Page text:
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How and Why Rotary Screw Compressors are Used In The Locomotive Industry

A number of advances have been made in the field of technology, over a long period of time. However, the technology that is used in the railroad industry specifically with regard to on board locomotives, have changed very little. Take the air brakes for example – these have remained virtually unaltered.

In the locomotive industry though steam technology would still work, the kind of efficiency and power that technology today demands would be impossible to achieve. Another loophole in the locomotive industry at the current times is the wide-scale use of less efficient reciprocating compressors. The way ahead for improvement in this industry is to replace reciprocating compressors with rotary screw technology.

Why Replace Reciprocating Compressors With Rotary Screw Compressors in Locomotive Industry:

There are a number of advantages that a rotary screw compressor offers over a number of advantages over a reciprocating air compressor. Some of them are mentioned as follows:

  1. Maintenance is simple in screw based air compressors
  2. Minimum oil-carryover
  3. Ability to function in rough and harsh environments
  4. Lesser consumption of oil
  5. Minimum heat generation
  6. Shockless compression technology
  7. Very less noise levels
  8. Lighter and portable
  9. Nil reduction in capacity over a period of time.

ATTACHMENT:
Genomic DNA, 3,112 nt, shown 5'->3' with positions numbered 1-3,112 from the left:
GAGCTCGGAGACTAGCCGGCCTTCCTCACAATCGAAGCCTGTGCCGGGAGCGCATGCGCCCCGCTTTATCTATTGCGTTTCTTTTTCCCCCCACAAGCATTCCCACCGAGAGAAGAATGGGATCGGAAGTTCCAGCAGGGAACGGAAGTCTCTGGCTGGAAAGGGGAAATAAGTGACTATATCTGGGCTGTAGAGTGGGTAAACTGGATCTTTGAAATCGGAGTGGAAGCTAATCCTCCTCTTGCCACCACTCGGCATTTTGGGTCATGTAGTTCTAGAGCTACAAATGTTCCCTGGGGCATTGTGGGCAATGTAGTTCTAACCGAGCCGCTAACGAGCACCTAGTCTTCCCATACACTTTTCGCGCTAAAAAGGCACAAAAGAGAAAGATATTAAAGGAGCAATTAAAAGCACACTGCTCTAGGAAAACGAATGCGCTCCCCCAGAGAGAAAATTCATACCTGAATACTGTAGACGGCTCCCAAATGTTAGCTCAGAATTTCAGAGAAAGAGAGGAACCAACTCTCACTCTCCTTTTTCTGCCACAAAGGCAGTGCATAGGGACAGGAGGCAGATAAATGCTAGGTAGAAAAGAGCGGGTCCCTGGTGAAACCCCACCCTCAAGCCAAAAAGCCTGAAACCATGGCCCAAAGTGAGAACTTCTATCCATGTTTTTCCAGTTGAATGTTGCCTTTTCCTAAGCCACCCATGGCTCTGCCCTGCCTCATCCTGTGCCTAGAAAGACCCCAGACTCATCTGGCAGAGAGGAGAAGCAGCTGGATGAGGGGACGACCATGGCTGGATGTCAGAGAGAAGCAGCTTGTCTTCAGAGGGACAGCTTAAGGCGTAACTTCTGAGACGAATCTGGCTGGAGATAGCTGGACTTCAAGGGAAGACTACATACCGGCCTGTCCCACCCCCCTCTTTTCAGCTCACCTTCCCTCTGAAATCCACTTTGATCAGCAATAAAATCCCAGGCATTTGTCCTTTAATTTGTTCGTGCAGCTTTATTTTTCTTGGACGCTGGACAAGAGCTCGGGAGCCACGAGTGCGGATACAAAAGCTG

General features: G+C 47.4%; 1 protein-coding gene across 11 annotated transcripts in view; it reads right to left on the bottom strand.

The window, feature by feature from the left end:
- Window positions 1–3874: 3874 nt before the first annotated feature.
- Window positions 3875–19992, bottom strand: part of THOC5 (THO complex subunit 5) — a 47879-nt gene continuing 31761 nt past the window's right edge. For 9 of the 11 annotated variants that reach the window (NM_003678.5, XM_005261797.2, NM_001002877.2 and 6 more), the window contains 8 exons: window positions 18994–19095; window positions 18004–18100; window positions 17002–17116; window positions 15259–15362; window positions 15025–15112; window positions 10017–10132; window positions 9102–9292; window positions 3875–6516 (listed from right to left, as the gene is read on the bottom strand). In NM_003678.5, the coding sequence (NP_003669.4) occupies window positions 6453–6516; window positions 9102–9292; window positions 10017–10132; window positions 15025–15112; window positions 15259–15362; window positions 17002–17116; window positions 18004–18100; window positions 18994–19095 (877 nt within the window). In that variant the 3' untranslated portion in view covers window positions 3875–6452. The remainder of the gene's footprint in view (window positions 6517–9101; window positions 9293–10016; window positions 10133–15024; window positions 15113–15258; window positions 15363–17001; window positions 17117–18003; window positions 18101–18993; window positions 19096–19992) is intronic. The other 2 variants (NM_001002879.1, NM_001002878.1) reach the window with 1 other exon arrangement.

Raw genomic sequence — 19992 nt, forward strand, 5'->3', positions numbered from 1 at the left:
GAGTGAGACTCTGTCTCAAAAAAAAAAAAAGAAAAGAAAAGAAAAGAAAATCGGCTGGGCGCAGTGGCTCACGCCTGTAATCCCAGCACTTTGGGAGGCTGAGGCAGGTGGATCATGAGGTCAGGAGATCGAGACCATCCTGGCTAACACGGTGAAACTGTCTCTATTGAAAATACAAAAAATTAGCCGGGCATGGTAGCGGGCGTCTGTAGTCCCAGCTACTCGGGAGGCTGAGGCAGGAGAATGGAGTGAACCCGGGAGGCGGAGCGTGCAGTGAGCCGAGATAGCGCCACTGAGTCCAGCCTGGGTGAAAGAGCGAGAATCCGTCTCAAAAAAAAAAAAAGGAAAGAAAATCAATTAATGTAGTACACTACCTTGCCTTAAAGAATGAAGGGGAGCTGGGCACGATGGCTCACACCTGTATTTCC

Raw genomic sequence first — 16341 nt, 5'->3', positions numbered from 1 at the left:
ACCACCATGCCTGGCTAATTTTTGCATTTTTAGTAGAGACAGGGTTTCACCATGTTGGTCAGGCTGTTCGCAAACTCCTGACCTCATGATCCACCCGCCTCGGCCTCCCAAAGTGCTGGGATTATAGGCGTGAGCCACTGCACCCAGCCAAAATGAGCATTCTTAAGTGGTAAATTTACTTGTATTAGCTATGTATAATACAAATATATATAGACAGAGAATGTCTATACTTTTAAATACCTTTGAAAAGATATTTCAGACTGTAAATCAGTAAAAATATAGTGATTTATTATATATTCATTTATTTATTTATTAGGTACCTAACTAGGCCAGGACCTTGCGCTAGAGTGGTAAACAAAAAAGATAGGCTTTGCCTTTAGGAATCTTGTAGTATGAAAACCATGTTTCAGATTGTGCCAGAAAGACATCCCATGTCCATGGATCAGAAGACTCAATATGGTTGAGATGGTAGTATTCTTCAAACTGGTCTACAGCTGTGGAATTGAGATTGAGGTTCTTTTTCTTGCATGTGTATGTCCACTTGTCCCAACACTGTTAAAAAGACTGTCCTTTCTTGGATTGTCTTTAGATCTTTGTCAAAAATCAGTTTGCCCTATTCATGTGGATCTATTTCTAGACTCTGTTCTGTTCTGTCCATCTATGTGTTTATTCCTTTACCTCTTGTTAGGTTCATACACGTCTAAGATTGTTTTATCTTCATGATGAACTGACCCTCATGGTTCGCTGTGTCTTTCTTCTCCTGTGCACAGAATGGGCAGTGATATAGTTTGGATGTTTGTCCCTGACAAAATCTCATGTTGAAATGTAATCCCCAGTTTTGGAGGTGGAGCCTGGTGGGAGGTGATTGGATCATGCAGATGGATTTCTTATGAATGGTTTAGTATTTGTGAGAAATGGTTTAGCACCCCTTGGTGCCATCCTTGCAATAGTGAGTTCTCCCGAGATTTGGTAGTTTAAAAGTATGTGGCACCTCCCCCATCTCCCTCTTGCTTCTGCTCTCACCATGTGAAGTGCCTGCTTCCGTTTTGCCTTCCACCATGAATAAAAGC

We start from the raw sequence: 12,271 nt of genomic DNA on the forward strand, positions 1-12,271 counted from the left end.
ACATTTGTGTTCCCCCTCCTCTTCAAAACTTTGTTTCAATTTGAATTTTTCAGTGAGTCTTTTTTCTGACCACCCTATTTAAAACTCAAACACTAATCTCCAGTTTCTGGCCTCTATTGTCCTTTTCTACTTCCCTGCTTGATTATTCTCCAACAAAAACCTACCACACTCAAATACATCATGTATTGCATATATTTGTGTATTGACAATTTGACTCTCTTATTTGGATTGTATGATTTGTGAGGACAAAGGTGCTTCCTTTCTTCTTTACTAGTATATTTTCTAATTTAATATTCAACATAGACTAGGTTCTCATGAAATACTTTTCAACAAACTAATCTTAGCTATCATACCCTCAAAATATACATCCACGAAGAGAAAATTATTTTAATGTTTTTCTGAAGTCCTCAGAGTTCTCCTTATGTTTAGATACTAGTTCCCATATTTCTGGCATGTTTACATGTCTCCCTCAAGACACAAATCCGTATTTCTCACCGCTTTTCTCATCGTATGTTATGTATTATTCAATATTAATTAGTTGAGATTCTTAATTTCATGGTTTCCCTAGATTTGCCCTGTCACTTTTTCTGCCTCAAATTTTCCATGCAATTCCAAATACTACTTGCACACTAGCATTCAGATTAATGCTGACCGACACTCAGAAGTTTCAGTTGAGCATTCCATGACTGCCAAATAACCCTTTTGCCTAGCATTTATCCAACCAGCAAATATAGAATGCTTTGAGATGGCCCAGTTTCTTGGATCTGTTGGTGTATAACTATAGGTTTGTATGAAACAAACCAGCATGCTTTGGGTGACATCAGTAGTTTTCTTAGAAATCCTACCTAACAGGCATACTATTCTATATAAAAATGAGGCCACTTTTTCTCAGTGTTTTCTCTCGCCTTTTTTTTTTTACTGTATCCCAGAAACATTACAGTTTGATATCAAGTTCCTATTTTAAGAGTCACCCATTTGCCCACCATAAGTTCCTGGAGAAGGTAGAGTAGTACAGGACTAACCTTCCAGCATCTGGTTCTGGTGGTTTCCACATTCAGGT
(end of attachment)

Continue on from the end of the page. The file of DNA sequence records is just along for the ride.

It is a pleasant surprise that rotary screw compressors have become one of the most widely used compressors in industrial applications. There are a number of uses of this particular type of air compressor in a number of industries. The reason why rotary screw compressors fit the need of railroad industry perfectly is that even with a simple design, these compressors can withstand extreme weather conditions, fluctuations and can give reliable output even in harsh conditions.

The Functioning of a Rotary Screw Compressor

In a screw compressor, two mated screws spin at an extremely high speed. These screws rely on the oil-injection seal for lubrication. When the screws rotate, the air is ingested through an inlet filter and goes into the compression chamber. Further, the air is compressed by the screw element that reduces the free space between the blades.

The oil separator in the rotary screw compressor is responsible for separating the oil from the compressed air. Once this is done, the compressed air is made to pass through an after cooler and then the cooled air is delivered to the locomotive brake system or to any other machine that is using the compressor.

Now that it has been established that rotary screw compressors are a better choice over reciprocating air compressor in a locomotive industry and in a number of other industries as well, we know what the right choice or alternative is.


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